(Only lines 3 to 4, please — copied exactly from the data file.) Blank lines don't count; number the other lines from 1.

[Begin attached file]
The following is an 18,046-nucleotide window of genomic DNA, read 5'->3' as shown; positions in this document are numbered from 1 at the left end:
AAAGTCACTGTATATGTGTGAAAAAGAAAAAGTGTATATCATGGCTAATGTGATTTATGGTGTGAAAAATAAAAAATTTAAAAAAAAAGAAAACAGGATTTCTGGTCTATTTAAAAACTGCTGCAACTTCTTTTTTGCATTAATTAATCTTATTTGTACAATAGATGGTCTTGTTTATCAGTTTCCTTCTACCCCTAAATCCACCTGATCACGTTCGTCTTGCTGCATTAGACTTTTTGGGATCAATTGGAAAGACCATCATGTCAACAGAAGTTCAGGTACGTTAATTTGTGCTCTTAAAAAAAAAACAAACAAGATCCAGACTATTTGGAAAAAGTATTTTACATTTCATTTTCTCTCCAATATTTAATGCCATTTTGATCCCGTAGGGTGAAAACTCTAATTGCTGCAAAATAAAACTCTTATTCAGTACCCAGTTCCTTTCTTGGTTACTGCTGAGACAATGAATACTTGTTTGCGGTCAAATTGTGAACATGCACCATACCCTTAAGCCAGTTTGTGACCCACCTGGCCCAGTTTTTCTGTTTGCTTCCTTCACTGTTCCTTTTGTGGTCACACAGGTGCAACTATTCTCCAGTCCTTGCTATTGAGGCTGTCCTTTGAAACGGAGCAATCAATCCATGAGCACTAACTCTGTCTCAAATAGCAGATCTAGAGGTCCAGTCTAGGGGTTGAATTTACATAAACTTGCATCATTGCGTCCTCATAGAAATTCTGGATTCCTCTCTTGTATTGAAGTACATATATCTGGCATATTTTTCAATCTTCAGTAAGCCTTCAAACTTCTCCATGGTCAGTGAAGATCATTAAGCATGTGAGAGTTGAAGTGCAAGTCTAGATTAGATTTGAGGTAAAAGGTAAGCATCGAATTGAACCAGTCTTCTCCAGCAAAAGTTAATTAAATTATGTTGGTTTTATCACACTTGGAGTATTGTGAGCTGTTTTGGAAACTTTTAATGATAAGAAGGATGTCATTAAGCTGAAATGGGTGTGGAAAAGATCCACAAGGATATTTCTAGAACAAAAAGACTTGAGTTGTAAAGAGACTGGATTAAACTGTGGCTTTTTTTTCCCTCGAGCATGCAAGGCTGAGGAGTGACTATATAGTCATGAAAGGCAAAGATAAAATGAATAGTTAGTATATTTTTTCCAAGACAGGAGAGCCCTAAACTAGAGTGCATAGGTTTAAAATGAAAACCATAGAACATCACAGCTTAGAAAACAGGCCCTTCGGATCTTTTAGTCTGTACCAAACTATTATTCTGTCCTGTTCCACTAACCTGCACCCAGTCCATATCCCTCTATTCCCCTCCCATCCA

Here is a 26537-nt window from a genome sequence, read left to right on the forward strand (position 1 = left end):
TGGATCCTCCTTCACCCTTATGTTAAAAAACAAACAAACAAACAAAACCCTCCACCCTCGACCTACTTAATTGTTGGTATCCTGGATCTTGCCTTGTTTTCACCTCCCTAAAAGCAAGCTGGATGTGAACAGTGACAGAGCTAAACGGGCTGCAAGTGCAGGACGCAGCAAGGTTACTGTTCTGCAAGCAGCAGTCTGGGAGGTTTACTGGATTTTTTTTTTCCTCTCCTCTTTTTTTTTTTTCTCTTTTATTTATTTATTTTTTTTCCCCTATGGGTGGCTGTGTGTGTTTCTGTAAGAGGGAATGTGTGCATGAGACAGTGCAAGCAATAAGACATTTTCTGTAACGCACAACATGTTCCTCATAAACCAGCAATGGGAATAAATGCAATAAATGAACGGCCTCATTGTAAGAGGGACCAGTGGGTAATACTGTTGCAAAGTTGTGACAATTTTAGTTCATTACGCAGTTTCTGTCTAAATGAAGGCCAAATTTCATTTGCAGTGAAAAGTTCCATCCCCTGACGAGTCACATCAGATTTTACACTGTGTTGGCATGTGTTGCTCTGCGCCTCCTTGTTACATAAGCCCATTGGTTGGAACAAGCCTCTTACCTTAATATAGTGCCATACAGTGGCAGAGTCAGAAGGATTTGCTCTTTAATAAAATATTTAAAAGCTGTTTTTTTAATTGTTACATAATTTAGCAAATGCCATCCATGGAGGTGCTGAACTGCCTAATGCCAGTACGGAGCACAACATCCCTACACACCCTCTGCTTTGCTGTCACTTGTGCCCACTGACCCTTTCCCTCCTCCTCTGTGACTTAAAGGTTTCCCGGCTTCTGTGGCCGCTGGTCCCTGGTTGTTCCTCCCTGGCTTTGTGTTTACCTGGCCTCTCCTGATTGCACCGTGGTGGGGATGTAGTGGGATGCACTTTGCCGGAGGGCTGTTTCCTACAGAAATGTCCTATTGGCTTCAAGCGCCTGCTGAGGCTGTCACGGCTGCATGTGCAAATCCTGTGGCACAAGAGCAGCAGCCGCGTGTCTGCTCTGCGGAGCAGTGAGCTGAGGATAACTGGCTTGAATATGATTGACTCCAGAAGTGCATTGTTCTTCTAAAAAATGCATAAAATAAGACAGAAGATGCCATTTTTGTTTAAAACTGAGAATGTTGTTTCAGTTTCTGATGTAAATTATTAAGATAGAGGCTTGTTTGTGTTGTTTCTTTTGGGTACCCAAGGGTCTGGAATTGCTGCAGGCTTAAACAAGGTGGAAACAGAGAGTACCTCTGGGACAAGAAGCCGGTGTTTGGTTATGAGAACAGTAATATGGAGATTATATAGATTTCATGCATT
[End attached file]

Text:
Here is a 26537-nt window from a genome sequence, read left to right on the forward strand (position 1 = left end):
TGGATCCTCCTTCACCCTTATGTTAAAAAACAAACAAACAAACAAAACCCTCCACCCTCGACCTACTTAATTGTTGGTATCCTGGATCTTGCCTTGTTTTCACCTCCCTAAAAGCAAGCTGGATGTGAACAGTGACAGAGCTAAACGGGCTGCAAGTGCAGGACGCAGCAAGGTTACTGTTCTGCAAGCAGCAGTCTGGGAGGTTTACTGGATTTTTTTTTTCCTCTCCTCTTTTTTTTTTTTCTCTTTTATTTATTTATTTTTTTTCCCCTATGGGTGGCTGTGTGTGTTTCTGTAAGAGGGAATGTGTGCATGAGACAGTGCAAGCAATAAGACATTTTCTGTAACGCACAACATGTTCCTCATAAACCAGCAATGGGAATAAATGCAATAAATGAACGGCCTCATTGTAAGAGGGACCAGTGGGTAATACTGTTGCAAAGTTGTGACAATTTTAGTTCATTACGCAGTTTCTGTCTAAATGAAGGCCAAATTTCATTTGCAGTGAAAAGTTCCATCCCCTGACGAGTCACATCAGATTTTACACTGTGTTGGCATGTGTTGCTCTGCGCCTCCTTGTTACATAAGCCCATTGGTTGGAACAAGCCTCTTACCTTAATATAGTGCCATACAGTGGCAGAGTCAGAAGGATTTGCTCTTTAATAAAATATTTAAAAGCTGTTTTTTTAATTGTTACATAATTTAGCAAATGCCATCCATGGAGGTGCTGAACTGCCTAATGCCAGTACGGAGCACAACATCCCTACACACCCTCTGCTTTGCTGTCACTTGTGCCCACTGACCCTTTCCCTCCTCCTCTGTGACTTAAAGGTTTCCCGGCTTCTGTGGCCGCTGGTCCCTGGTTGTTCCTCCCTGGCTTTGTGTTTACCTGGCCTCTCCTGATTGCACCGTGGTGGGGATGTAGTGGGATGCACTTTGCCGGAGGGCTGTTTCCTACAGAAATGTCCTATTGGCTTCAAGCGCCTGCTGAGGCTGTCACGGCTGCATGTGCAAATCCTGTGGCACAAGAGCAGCAGCCGCGTGTCTGCTCTGCGGAGCAGTGAGCTGAGGATAACTGGCTTGAATATGATTGACTCCAGAAGTGCATTGTTCTTCTAAAAAATGCATAAAATAAGACAGAAGATGCCATTTTTGTTTAAAACTGAGAATGTTGTTTCAGTTTCTGATGTAAATTATTAAGATAGAGGCTTGTTTGTGTTGTTTCTTTTGGGTACCCAAGGGTCTGGAATTGCTGCAGGCTTAAACAAGGTGGAAACAGAGAGTACCTCTGGGACAAGAAGCCGGTGTTTGGTTATGAGAACAGTAATATGGAGATTATATAGATTTCATGCATT